The war against Lucca was a financial disaster for the Republic of Florence, while the Medici bank profited from it as the state”s lender. Therefore, among the accusations leveled against Cosimo after his arrest in 1433 was the claim that he had instigated the war and then unnecessarily prolonged it through political intrigue in order to make the greatest possible profit from it. The credibility of the detailed accusations is difficult to judge from today”s perspective; in any case, polemical distortion is to be expected. It is undoubted that Cosimo”s rival Rinaldo degli Albizzi was among the most high-profile supporters of the war. After the failure, the question of guilt apparently played an important role in the domestic power struggles of the Florentine patrician dynasties.

The Medici”s political weight was evident in the negotiations that took place in 1438 over the transfer of the Council, which was meeting in Ferrara, to Florence. Cosimo spent months in Ferrara as the envoy of the Republic of Florence, negotiating with Pope Eugene IV and his associates. His brother Lorenzo was also among the key players. The Florentines hoped that the Medici”s good relations with the Curia would effectively support their cause. In fact, an agreement on the move to Florence was reached, which represented a significant success for Florentine diplomacy.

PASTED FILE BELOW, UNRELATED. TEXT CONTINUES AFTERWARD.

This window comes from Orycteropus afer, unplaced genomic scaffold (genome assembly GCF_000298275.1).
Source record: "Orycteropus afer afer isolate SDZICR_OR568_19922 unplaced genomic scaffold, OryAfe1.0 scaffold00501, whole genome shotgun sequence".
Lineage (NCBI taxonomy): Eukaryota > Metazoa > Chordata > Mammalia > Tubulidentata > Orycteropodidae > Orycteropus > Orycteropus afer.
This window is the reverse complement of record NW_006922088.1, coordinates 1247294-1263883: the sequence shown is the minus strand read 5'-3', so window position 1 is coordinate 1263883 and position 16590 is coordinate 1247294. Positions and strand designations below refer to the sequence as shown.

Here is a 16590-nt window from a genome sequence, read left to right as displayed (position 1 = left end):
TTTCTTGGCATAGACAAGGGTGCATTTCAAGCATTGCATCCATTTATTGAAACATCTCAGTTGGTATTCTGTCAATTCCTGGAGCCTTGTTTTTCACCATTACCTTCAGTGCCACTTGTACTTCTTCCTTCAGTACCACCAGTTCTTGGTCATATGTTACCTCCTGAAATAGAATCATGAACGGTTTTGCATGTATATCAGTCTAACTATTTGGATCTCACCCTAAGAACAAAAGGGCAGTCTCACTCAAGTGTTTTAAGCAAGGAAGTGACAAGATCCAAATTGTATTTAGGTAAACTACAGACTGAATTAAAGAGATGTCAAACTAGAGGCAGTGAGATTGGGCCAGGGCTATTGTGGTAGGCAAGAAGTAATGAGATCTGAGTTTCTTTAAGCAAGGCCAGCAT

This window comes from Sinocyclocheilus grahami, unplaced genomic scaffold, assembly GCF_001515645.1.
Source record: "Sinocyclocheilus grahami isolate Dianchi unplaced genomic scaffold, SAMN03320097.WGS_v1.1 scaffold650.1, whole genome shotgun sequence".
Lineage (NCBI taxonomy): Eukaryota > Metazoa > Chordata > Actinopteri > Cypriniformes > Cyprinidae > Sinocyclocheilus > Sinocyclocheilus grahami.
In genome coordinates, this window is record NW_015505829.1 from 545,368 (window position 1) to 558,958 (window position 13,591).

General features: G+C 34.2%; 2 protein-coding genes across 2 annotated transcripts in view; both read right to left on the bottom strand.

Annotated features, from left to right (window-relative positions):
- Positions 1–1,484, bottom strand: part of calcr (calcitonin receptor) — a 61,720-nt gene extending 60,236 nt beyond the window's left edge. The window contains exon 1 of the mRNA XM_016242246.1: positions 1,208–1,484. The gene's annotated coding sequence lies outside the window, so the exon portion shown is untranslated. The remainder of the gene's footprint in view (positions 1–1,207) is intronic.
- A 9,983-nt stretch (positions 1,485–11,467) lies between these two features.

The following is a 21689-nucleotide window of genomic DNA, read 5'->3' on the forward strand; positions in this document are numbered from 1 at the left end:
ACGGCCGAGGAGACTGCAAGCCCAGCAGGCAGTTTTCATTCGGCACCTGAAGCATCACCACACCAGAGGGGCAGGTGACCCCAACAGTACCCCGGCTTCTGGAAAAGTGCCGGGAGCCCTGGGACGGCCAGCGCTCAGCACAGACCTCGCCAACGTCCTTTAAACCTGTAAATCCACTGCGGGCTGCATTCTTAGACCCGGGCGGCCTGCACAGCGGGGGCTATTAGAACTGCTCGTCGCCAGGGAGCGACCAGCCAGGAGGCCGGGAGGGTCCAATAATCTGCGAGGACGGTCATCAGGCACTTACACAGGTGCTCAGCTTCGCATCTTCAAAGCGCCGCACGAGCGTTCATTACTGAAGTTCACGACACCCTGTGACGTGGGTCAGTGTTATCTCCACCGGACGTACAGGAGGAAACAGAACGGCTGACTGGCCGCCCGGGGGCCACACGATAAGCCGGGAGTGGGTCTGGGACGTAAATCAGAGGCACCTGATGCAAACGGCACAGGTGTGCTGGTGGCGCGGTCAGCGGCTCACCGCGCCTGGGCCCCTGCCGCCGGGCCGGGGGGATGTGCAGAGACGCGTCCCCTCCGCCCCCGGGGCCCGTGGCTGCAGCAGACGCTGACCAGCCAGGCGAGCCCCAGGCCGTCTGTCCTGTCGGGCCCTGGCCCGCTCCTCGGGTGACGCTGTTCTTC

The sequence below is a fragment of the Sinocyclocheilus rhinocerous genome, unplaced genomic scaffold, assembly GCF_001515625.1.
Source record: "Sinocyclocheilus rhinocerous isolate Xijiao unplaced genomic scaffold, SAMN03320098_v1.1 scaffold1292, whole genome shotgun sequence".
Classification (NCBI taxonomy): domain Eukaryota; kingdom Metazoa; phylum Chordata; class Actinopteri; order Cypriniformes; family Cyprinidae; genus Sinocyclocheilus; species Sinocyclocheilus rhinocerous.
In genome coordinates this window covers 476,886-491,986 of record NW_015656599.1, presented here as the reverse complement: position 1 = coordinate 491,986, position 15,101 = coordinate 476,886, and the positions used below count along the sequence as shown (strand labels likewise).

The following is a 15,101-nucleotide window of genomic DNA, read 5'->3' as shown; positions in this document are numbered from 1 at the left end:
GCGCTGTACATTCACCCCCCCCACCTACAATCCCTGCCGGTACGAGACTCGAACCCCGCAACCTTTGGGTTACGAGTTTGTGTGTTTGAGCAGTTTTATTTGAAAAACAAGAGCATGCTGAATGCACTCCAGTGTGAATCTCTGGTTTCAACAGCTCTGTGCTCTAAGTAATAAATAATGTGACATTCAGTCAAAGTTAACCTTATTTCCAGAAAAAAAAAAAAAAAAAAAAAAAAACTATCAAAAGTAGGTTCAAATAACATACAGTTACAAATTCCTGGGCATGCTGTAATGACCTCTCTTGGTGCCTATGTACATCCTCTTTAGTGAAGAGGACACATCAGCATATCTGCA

Even after Cosimo had won the domestic power struggle in 1434, the dispute with Filippo Maria Visconti remained a central challenge for the foreign policy of the Republic of Florence. The conflict was again fought out militarily. Exiled Florentine opponents of the Medici, including Rinaldo degli Albizzi, had gone to Milan; they hoped Filippo Maria would allow them to return home by force of arms. Florence was allied with Pope Eugene IV and Venice. In the Battle of Anghiari in 1440, troops of this coalition defeated the Milanese army. Thus the attempt of Cosimo”s exiled enemies to overthrow him with foreign help had finally failed. The following year, a peace treaty favorable to Florence was concluded, which helped to consolidate Cosimo”s rule. The enmity between Milan and Florence continued, however, until Filippo Maria died in 1447 without a male heir, thus extinguishing the Visconti dynasty.